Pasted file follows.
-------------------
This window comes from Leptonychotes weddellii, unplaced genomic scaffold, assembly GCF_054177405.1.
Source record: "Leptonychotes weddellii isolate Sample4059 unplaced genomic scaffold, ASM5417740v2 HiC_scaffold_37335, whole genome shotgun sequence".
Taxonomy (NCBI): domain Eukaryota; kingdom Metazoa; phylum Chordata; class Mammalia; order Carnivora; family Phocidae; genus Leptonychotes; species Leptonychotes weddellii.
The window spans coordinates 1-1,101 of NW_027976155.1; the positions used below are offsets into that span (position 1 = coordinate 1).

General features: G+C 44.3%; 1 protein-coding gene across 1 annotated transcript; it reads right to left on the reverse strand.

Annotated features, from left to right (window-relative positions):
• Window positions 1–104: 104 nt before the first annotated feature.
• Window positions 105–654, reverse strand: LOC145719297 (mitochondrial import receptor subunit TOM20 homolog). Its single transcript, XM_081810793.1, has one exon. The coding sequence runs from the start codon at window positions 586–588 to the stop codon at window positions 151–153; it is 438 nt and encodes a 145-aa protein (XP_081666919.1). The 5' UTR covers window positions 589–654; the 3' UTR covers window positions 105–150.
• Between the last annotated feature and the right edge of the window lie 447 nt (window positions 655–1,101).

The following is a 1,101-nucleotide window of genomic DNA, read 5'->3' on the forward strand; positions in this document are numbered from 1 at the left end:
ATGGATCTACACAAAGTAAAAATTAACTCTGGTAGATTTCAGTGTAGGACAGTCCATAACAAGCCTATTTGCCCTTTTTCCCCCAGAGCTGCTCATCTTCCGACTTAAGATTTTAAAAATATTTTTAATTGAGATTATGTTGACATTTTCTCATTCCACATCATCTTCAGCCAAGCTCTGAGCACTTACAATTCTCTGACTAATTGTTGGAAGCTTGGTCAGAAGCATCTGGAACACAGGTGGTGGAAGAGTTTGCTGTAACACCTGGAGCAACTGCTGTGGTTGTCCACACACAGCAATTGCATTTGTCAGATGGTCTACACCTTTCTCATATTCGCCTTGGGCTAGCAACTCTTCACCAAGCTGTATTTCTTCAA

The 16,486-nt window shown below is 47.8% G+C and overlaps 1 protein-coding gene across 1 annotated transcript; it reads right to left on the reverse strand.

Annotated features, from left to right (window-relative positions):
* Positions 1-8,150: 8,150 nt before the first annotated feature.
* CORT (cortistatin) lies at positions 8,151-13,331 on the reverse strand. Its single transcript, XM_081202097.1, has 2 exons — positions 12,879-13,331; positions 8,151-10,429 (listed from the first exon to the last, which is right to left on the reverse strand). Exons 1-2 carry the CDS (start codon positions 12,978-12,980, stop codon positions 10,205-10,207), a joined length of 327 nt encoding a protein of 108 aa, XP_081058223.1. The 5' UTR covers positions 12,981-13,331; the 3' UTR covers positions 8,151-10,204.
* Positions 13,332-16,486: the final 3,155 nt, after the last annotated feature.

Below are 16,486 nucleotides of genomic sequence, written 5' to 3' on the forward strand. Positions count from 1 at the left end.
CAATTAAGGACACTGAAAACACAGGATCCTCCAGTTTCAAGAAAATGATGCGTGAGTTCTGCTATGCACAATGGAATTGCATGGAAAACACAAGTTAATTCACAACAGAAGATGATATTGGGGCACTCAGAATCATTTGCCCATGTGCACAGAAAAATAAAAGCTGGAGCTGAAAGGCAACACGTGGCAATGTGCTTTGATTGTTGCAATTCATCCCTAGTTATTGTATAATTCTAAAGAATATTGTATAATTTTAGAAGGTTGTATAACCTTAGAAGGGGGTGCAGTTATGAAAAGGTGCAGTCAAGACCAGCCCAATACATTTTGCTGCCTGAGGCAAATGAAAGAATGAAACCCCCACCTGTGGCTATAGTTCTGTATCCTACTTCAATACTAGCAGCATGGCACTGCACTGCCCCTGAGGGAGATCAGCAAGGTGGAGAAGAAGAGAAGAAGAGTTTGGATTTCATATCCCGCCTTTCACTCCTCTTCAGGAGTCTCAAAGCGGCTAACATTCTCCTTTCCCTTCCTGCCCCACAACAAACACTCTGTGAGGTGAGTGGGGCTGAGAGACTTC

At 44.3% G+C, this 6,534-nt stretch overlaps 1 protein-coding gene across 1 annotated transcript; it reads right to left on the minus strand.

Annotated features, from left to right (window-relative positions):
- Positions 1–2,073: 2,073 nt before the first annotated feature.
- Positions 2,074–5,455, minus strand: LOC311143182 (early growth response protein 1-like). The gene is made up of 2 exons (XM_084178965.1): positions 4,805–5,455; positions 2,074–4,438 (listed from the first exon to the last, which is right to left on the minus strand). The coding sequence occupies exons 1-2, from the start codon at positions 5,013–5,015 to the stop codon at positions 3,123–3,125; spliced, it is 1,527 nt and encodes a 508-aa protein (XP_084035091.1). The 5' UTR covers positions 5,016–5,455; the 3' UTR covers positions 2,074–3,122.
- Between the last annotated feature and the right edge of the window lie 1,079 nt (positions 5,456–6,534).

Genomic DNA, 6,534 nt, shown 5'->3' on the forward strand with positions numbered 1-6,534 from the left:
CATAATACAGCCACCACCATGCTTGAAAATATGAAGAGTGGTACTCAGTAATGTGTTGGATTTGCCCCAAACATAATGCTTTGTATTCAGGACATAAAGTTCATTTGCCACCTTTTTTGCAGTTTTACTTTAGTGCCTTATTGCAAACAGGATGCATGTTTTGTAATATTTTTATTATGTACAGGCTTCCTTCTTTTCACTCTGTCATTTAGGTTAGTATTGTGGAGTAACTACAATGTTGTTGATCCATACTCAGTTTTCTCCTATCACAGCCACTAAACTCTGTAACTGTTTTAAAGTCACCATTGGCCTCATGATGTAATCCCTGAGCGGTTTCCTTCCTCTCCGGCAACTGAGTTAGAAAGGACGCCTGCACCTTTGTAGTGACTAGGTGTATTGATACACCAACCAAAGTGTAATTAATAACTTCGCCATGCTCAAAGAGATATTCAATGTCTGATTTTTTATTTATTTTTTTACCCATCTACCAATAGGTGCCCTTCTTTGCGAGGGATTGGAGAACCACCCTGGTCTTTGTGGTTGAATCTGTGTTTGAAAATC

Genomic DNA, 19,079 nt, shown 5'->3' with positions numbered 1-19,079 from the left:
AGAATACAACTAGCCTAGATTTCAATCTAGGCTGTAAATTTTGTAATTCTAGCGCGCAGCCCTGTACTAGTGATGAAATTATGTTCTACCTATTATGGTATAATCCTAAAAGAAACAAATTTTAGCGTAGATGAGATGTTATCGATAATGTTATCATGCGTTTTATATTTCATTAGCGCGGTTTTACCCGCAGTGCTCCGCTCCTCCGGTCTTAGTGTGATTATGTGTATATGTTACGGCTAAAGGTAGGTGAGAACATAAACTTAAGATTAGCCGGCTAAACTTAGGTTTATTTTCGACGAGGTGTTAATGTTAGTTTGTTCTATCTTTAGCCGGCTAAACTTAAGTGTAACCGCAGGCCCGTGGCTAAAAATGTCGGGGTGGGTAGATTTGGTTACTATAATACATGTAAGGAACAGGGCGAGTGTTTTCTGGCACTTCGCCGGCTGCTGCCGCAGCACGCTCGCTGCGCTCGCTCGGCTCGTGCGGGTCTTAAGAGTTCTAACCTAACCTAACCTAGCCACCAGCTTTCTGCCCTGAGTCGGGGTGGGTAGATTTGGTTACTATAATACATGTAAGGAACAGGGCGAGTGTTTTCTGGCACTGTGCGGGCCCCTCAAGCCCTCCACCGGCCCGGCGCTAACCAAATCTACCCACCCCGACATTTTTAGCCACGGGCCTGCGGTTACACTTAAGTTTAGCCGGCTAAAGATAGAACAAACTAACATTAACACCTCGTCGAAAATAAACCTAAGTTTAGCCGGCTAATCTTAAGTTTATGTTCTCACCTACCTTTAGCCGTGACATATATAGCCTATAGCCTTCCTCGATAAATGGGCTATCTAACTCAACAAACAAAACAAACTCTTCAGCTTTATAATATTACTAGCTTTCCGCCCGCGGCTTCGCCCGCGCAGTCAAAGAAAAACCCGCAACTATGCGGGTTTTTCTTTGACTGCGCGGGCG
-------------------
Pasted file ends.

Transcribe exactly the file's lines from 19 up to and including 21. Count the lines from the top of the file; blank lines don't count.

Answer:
At 44.3% G+C, this 6,534-nt stretch overlaps 1 protein-coding gene across 1 annotated transcript; it reads right to left on the minus strand.

Annotated features, from left to right (window-relative positions):
- Positions 1–2,073: 2,073 nt before the first annotated feature.